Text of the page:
Complaints at the Retreat lead builder D.R. Horton to stop the practice


In the Retreat at Wakulla, a new subdivision under construction off of Martin Luther King Memorial Boulevard, a Homeowner’s Association (HOA) has taken a stand against development company D.R. Horton’s method of clear-cutting lots.

The HOA, which was formed by Travis Perez and Culpepper Construction, the original developers of the subdivision, has a clause in its agreement that states, “Whenever possible a natural buffer shall exist between adjacent houses.” While this doesn’t protect plants that are in the lots where houses are to be built, it keeps some of the greenery alive, or at least it’s supposed to.
After D.R. Horton began purchasing lots for development in the subdivision, the company started its routine of cutting down the flora to make room for theplanned homes, unaware of the clause in the HOA agreement, which caused the residents of the few homes that the previous builders had completed to call Culpepper and the HOA to complain.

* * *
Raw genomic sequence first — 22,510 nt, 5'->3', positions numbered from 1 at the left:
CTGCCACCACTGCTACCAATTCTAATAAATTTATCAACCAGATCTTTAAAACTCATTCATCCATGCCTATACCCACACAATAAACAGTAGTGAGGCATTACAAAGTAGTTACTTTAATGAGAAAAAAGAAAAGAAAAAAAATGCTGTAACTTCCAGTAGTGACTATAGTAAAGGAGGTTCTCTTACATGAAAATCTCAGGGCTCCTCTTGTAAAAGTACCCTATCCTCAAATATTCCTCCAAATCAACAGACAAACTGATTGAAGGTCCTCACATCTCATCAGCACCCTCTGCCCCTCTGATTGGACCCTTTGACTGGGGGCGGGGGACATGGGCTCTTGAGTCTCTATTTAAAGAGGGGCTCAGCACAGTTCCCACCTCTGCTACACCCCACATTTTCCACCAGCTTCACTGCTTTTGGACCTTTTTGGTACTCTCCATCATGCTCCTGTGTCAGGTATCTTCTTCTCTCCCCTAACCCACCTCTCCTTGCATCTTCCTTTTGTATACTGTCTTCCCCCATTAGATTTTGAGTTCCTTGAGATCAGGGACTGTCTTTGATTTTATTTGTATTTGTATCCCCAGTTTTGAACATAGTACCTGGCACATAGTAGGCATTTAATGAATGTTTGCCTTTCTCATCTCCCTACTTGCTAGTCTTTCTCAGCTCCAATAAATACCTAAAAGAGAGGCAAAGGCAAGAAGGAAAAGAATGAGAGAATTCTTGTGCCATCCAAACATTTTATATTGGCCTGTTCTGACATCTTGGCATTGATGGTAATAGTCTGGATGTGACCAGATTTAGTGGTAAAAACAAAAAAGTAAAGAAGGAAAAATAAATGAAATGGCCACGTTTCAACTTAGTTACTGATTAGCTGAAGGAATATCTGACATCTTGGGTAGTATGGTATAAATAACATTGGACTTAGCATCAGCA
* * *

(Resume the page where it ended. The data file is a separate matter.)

One resident, who asked not to be identified, said: “We called… just trying to reach out to say, ‘Hey, have you seen what they’re doing?’”
The HOA then reached out to D.R. Horton to draw attention to the clause in the agreement
After only a few days of back-and-forth between the HOA and the construction companies, Horton relented – and agreed to save the buffers that had not already been cut and promising to replant the ones that had.
The residents of the neighborhood are satisfied with the conclusion, as their buffers will be left alone.
One resident, who had a buffer beside her home cut, was contacted by Horton, which promised to replant the buffer with native shrubbery, as well as sending out a professional landscaper to make sure it was up to par.
Susan Jones, the head of the HOA, was reached about the event but declined to comment.